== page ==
I was dating a guy, and we were having sex. At one point, I said to him that I wanted to take a break from sex. I thought it was a reasonable request. After all, it is my body, right? Well, since we were dating and were sexual, he said that the least I could do was provide him with oral sex; I owed him that. I laugh now as I did then at the audacity of his statement. I did not owe him anything, nor did I oblige him.

Too often men think that women owe them sex. If we “go too far.” If we drink too much. If we’re wearing something sexy. If we had sex with them previously. If we are in a relationship. These things mean he can take it. Sex is not ours to give. We have no agency over our bodies. Because of this women give in when we don’t want to. Whores are not born; they’re made. (But that’s another post for another time)

Statistics say that 1 in 6 women will be sexually assaulted and the rate is even higher for Black women and girls. Rape against Black females is easily dismissed. I’ve had conversations with women and girls who said they were raped and were not believed. I remember reading an excerpt from Eldridge Cleaver’s Soul on Ice and being horrified by the notion that he said he went into Black communities to “practice” raping Black women before raping a White woman as a revolutionary act.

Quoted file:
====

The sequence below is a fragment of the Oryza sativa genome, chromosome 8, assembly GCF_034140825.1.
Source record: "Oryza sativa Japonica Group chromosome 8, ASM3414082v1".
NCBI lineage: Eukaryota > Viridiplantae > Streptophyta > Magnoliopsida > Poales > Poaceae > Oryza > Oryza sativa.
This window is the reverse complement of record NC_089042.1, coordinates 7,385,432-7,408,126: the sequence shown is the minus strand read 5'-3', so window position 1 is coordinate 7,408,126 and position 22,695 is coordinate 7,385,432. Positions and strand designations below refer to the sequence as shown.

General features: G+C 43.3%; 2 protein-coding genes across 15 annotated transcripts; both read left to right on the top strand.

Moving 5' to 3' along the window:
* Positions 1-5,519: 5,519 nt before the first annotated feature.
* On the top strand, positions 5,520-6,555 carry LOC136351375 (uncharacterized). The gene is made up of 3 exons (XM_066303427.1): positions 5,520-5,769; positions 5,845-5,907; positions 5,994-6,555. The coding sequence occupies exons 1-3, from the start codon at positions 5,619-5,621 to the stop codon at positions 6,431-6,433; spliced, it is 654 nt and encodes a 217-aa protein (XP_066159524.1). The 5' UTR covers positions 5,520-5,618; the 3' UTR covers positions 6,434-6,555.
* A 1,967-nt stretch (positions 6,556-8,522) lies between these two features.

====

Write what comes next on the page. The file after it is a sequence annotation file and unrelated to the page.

When the internet was ablaze with people arguing about Nate Parker’s rape allegation, a Facebook Friend, Floyd Webb posted this: “The conversation needs to be about how do we stop young men from thinking that rape is not a crime against a woman. That their machismo is really the lowest of cowardly and abusive behavior.”

We believe what we believe. But we should know better because we know what happens in our communities.  So, why do we think people like Bill Cosby, Nate Park or Derrick Rose are any different? I am not saying that any of these men are rapists. But I am asking why so many of us won’t even consider that one of them or all of them might be?

It is urgent that we teach our children about consent. No means no. Maybe means no. And yes means proceed with caution because yes to one sex act does not mean yes to all sexual activity. Yes, there are false allegations, but the statistics show that false accusations are the exception and not the rule. The number of sexual assault cases is actually under reported. It happens more than we want to admit. 

Webb went on to say, “’Taking the pussy’ is not a laughable action.  No means no. Consent is only by consent. Getting women drunk to take advantage of them is CRIMINAL.” Webb thinks rape continues to be pushed aside because a large number of men in power have at some point engaged in the same type of behavior. I have to agree with Webb. But I don’t think it’s always men with power. I think that any man raised in this society is capable of rape because of the messaging. Some recognize that the messaging is wrong; others act on it.

So instead of arguing for or against people whose lives we don’t really know anything about, let’s have a dialogue about sexual abuse community. I’m ready. Who’s with me? Awareness is the first step toward change.